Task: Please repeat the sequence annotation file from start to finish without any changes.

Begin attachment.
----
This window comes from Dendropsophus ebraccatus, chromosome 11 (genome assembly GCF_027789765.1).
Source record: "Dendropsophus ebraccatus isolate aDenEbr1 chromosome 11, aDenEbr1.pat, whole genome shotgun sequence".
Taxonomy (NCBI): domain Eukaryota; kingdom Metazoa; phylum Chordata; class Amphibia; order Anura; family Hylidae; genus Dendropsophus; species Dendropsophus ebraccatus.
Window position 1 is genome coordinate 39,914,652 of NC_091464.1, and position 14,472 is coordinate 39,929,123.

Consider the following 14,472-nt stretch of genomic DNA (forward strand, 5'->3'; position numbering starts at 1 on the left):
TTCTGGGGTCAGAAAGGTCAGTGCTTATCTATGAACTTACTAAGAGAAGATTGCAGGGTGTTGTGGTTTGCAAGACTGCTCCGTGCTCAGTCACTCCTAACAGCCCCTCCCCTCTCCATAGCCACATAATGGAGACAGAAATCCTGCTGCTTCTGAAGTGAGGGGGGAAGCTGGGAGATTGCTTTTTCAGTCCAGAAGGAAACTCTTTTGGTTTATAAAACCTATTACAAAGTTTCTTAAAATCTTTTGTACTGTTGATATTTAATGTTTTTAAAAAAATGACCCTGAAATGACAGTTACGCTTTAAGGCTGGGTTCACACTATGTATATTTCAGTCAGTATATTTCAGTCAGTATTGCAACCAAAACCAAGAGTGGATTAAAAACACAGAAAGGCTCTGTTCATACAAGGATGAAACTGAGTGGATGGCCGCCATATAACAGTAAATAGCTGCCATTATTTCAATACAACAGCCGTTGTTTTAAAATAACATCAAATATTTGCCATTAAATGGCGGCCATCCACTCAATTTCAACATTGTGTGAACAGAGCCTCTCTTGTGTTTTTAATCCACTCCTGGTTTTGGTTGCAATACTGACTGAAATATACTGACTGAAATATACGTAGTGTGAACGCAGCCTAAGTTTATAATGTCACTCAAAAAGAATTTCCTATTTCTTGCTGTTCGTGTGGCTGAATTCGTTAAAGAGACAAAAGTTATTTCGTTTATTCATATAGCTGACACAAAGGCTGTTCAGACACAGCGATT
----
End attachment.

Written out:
This window comes from Dendropsophus ebraccatus, chromosome 11 (genome assembly GCF_027789765.1).
Source record: "Dendropsophus ebraccatus isolate aDenEbr1 chromosome 11, aDenEbr1.pat, whole genome shotgun sequence".
Taxonomy (NCBI): domain Eukaryota; kingdom Metazoa; phylum Chordata; class Amphibia; order Anura; family Hylidae; genus Dendropsophus; species Dendropsophus ebraccatus.
Window position 1 is genome coordinate 39,914,652 of NC_091464.1, and position 14,472 is coordinate 39,929,123.

Consider the following 14,472-nt stretch of genomic DNA (forward strand, 5'->3'; position numbering starts at 1 on the left):
TTCTGGGGTCAGAAAGGTCAGTGCTTATCTATGAACTTACTAAGAGAAGATTGCAGGGTGTTGTGGTTTGCAAGACTGCTCCGTGCTCAGTCACTCCTAACAGCCCCTCCCCTCTCCATAGCCACATAATGGAGACAGAAATCCTGCTGCTTCTGAAGTGAGGGGGGAAGCTGGGAGATTGCTTTTTCAGTCCAGAAGGAAACTCTTTTGGTTTATAAAACCTATTACAAAGTTTCTTAAAATCTTTTGTACTGTTGATATTTAATGTTTTTAAAAAAATGACCCTGAAATGACAGTTACGCTTTAAGGCTGGGTTCACACTATGTATATTTCAGTCAGTATATTTCAGTCAGTATTGCAACCAAAACCAAGAGTGGATTAAAAACACAGAAAGGCTCTGTTCATACAAGGATGAAACTGAGTGGATGGCCGCCATATAACAGTAAATAGCTGCCATTATTTCAATACAACAGCCGTTGTTTTAAAATAACATCAAATATTTGCCATTAAATGGCGGCCATCCACTCAATTTCAACATTGTGTGAACAGAGCCTCTCTTGTGTTTTTAATCCACTCCTGGTTTTGGTTGCAATACTGACTGAAATATACTGACTGAAATATACGTAGTGTGAACGCAGCCTAAGTTTATAATGTCACTCAAAAAGAATTTCCTATTTCTTGCTGTTCGTGTGGCTGAATTCGTTAAAGAGACAAAAGTTATTTCGTTTATTCATATAGCTGACACAAAGGCTGTTCAGACACAGCGATT